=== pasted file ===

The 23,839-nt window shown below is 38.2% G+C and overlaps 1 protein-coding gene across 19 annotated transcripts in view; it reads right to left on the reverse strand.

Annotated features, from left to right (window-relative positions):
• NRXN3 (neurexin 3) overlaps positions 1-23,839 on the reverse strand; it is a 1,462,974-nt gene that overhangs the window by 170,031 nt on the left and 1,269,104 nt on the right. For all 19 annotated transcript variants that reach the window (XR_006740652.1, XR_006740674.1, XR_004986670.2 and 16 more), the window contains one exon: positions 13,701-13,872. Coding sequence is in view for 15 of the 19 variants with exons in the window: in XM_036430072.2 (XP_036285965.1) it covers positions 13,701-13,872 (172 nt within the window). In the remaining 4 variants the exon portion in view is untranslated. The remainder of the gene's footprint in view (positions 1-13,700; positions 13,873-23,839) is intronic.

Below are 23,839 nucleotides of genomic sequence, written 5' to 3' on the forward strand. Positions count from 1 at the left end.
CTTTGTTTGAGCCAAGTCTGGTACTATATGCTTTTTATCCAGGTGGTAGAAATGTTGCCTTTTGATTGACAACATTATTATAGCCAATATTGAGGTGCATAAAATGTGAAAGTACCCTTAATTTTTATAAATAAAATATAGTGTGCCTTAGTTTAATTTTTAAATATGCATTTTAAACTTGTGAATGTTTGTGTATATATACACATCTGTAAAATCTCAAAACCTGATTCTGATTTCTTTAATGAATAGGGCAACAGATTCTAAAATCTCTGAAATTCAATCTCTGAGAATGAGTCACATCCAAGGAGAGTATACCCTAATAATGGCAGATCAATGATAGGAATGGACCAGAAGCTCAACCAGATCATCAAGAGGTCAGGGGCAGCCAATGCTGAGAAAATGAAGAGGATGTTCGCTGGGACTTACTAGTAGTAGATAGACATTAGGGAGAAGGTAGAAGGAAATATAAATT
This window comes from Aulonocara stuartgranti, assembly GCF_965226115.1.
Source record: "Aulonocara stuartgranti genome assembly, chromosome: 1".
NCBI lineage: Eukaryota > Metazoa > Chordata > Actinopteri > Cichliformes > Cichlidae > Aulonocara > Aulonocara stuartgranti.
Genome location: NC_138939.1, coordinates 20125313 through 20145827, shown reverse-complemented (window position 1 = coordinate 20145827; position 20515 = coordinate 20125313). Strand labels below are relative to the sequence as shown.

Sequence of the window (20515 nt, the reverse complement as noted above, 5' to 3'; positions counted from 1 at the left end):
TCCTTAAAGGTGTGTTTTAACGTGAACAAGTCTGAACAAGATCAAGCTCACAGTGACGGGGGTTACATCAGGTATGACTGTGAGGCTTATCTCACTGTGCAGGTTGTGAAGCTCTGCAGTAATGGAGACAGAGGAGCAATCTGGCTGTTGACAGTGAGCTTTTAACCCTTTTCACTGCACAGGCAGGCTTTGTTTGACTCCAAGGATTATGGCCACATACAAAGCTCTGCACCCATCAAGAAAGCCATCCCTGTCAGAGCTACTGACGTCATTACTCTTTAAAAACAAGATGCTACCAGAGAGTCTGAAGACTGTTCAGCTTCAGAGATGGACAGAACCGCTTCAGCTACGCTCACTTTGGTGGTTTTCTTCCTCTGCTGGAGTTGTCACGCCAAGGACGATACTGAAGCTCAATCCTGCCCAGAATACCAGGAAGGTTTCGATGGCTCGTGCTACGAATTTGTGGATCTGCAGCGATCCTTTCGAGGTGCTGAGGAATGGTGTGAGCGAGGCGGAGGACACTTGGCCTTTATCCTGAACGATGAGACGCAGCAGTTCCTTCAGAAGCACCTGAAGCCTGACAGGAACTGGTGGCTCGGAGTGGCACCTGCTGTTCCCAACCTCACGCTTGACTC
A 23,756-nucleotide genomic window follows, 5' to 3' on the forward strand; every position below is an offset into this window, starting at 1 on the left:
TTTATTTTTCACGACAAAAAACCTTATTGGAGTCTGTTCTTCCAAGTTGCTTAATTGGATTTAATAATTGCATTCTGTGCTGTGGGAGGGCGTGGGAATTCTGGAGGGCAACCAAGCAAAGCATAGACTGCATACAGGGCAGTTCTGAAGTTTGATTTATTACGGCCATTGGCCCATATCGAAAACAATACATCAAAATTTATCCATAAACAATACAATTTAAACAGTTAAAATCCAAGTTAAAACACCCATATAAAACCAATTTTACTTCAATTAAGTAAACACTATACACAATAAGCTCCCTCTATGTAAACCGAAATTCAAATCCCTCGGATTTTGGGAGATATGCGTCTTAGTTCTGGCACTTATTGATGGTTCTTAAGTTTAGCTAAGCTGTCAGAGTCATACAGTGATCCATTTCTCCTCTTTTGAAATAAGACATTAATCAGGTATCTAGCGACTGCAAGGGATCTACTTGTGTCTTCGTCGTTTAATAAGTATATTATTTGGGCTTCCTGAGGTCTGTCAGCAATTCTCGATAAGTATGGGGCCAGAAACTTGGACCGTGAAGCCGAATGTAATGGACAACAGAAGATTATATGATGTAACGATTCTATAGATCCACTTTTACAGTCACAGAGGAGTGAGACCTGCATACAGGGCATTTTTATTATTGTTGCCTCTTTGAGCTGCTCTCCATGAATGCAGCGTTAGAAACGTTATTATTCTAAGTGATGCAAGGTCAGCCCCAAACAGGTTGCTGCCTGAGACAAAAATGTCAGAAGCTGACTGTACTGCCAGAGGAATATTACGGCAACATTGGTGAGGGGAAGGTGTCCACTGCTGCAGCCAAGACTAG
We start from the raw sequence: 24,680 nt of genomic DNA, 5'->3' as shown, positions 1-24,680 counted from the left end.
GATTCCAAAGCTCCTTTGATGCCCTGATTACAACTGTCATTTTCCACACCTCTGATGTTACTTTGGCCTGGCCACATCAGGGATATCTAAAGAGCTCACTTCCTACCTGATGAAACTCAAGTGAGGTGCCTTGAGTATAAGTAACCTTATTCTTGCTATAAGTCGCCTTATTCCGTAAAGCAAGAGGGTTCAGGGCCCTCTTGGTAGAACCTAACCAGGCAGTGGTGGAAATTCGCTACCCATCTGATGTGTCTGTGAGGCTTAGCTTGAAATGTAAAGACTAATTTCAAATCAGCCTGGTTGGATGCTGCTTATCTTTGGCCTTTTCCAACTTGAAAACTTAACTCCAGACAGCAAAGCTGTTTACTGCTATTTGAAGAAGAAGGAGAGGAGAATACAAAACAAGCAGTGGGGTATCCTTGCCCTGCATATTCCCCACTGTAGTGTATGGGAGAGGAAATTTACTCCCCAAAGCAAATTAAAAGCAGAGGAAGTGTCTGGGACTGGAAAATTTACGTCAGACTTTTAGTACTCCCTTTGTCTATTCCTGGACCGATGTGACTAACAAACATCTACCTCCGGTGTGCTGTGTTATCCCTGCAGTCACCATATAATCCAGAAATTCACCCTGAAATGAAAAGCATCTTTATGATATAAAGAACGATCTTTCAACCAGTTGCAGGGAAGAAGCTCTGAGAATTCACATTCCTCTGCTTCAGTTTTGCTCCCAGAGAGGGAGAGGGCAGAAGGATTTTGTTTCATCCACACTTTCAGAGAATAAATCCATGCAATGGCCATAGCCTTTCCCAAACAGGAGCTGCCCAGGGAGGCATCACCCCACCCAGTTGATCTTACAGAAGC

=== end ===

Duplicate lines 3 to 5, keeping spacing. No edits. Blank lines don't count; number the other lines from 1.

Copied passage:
• NRXN3 (neurexin 3) overlaps positions 1-23,839 on the reverse strand; it is a 1,462,974-nt gene that overhangs the window by 170,031 nt on the left and 1,269,104 nt on the right. For all 19 annotated transcript variants that reach the window (XR_006740652.1, XR_006740674.1, XR_004986670.2 and 16 more), the window contains one exon: positions 13,701-13,872. Coding sequence is in view for 15 of the 19 variants with exons in the window: in XM_036430072.2 (XP_036285965.1) it covers positions 13,701-13,872 (172 nt within the window). In the remaining 4 variants the exon portion in view is untranslated. The remainder of the gene's footprint in view (positions 1-13,700; positions 13,873-23,839) is intronic.

Below are 23,839 nucleotides of genomic sequence, written 5' to 3' on the forward strand. Positions count from 1 at the left end.
CTTTGTTTGAGCCAAGTCTGGTACTATATGCTTTTTATCCAGGTGGTAGAAATGTTGCCTTTTGATTGACAACATTATTATAGCCAATATTGAGGTGCATAAAATGTGAAAGTACCCTTAATTTTTATAAATAAAATATAGTGTGCCTTAGTTTAATTTTTAAATATGCATTTTAAACTTGTGAATGTTTGTGTATATATACACATCTGTAAAATCTCAAAACCTGATTCTGATTTCTTTAATGAATAGGGCAACAGATTCTAAAATCTCTGAAATTCAATCTCTGAGAATGAGTCACATCCAAGGAGAGTATACCCTAATAATGGCAGATCAATGATAGGAATGGACCAGAAGCTCAACCAGATCATCAAGAGGTCAGGGGCAGCCAATGCTGAGAAAATGAAGAGGATGTTCGCTGGGACTTACTAGTAGTAGATAGACATTAGGGAGAAGGTAGAAGGAAATATAAATT